Connie Field (Producer/Director/Writer) has worked on numerous dramatic and documentary films as well as independently producing her own work. Her feature documentary Freedom on My Mind (1994) is a history of the civil rights movement in Mississippi. It was nominated for an Academy Award®, and won dozens of awards including the Grand Jury Prize for Best Documentary at the Sundance Film Festival. It was broadcast on PBS’s American Experience. Field was also a member of Boston Newsreel Films, where she worked on productions and distribution. She was a director on Forever Activists (1990 Academy Award® nominee) and she produced, directed, and edited the feature documentary The Life and Times of Rosie the Riveter (1981). Rosie earned fifteen international awards for best documentary, was named “One of the Ten Best Films of the Year” by a number of publications, was translated into ten different languages, and is listed in the National Film Registry of the Library of Congress. It was broadcast nationally on PBS’s American Experience. Field’s previous documentary ¡Salud! (2007), on Cuba’s role in the struggle for global health equity, won the Henry Hampton Award for Excellence in Film and Video from the Council on Foundations and the Audience Award at the Pan-African Film Festival. For her work as most outstanding social documentarian she is a recipient of the John Grierson Award, a John Simon Guggenheim Fellowship. She is also a member of the Academy of Motion Picture Arts and Sciences.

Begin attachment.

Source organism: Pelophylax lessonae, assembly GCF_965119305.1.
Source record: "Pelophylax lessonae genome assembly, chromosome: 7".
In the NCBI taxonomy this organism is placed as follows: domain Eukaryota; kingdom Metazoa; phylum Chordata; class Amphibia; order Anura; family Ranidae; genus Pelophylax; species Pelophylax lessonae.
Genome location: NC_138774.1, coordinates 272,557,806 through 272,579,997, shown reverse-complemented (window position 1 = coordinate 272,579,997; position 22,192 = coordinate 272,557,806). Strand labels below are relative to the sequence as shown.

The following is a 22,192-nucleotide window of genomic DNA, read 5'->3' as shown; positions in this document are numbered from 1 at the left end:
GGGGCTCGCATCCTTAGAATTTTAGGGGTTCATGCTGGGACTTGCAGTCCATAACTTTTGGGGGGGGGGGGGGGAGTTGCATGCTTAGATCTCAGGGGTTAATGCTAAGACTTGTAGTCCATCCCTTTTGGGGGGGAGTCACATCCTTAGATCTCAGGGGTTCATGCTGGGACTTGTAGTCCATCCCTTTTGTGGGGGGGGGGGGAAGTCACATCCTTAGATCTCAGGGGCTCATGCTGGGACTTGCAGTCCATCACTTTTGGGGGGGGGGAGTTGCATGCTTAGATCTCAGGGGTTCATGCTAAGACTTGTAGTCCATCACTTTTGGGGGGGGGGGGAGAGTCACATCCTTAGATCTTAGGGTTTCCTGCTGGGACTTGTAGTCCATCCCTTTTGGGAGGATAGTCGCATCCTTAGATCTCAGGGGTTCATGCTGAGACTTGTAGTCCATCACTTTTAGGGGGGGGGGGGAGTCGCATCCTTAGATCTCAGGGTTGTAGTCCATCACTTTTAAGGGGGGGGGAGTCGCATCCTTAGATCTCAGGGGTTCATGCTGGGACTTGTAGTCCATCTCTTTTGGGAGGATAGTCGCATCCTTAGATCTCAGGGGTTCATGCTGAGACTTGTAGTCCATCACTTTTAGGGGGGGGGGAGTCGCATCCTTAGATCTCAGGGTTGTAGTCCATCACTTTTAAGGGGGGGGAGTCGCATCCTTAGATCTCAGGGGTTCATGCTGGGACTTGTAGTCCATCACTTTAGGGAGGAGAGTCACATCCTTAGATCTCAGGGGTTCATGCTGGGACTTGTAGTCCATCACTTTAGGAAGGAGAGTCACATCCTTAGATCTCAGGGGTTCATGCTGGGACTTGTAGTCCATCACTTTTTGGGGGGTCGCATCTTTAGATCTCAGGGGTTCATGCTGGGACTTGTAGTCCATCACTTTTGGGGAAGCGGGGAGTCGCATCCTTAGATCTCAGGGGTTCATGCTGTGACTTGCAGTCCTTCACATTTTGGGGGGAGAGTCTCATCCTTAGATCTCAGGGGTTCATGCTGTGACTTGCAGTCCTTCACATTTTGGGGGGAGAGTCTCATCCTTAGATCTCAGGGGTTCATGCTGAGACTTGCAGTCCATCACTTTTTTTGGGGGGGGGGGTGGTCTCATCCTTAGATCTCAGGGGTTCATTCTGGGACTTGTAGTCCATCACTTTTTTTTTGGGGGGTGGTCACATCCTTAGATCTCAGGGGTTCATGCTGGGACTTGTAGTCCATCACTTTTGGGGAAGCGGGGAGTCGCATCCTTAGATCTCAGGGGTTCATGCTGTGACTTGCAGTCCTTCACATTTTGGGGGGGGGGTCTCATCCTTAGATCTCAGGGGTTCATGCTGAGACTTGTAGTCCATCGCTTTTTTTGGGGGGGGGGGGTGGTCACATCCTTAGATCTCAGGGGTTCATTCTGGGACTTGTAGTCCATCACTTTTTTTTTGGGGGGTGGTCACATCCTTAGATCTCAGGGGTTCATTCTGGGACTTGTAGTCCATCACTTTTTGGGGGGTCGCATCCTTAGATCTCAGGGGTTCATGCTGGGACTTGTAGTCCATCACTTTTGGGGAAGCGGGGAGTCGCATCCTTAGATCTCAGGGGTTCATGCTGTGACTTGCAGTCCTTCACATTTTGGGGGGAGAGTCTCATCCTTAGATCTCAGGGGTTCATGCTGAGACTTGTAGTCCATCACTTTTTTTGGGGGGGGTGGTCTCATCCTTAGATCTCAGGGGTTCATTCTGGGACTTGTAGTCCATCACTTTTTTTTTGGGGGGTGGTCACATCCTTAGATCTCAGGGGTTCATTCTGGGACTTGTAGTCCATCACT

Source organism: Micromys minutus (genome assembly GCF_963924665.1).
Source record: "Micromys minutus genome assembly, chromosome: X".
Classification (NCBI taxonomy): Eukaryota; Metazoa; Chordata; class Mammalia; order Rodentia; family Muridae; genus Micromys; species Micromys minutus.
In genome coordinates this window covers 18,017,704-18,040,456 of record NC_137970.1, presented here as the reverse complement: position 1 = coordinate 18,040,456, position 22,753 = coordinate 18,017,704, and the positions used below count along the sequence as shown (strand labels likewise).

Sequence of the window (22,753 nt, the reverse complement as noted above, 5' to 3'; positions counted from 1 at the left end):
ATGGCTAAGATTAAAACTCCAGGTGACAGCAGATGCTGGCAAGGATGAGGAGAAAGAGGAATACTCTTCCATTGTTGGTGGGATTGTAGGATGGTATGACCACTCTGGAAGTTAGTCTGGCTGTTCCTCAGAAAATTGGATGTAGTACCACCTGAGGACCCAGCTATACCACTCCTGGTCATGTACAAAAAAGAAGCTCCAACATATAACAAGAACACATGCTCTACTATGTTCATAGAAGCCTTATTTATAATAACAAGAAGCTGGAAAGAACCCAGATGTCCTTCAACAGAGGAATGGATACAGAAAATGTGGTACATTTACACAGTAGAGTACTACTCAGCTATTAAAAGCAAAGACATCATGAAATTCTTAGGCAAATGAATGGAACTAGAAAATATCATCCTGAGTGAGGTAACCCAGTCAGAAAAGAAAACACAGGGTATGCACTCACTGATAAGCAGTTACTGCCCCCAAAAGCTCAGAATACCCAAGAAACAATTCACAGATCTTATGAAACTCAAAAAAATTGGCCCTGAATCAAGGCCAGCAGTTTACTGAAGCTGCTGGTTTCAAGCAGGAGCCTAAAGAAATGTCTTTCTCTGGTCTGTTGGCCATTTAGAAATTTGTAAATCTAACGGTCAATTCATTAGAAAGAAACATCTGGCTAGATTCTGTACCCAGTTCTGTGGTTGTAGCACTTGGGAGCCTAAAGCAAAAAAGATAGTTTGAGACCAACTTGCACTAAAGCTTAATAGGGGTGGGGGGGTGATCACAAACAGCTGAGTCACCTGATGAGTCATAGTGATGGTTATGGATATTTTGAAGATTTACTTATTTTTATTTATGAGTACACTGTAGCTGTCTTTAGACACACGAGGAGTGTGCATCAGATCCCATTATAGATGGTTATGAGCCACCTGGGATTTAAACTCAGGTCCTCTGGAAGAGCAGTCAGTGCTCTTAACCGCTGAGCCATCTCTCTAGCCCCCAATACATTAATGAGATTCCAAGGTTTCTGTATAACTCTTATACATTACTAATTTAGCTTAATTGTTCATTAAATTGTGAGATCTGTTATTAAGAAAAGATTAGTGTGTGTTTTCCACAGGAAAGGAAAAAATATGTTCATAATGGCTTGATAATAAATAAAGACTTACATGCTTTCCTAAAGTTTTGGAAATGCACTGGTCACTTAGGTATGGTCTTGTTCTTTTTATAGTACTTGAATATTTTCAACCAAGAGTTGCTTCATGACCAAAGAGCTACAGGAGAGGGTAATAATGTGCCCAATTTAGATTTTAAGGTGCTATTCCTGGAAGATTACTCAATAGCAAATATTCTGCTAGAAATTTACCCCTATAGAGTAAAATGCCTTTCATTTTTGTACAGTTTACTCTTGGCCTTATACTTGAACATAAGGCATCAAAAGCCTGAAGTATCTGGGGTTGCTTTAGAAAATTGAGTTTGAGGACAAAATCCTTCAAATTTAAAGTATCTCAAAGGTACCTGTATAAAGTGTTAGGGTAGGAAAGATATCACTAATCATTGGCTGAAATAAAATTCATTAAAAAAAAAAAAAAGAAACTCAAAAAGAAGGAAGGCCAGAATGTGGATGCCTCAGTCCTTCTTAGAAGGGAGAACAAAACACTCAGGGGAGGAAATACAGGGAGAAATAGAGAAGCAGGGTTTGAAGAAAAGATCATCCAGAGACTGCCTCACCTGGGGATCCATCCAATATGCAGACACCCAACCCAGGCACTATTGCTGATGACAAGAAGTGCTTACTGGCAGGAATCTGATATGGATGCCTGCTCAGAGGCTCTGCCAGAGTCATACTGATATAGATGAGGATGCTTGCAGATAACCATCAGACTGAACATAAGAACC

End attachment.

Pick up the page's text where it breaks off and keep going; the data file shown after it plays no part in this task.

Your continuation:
About Independent Lens Independent Lens is an Emmy® Award-winning weekly series airing on PBS. The acclaimed anthology series features documentaries and a limited number of fiction films united by the creative freedom, artistic achievement, and unflinching visions of their independent producers. Independent Lens features unforgettable stories about unique individuals, communities, and moments in history. Presented by the Independent Television Service (ITVS), the series is supported by interactive companion websites and national publicity and community engagement campaigns. Independent Lens is jointly curated by ITVS and PBS and is funded by the Corporation for Public Broadcasting, a private corporation funded by the American people, with additional funding provided by PBS and the National Endowment for the Arts. The series producer is Lois Vossen.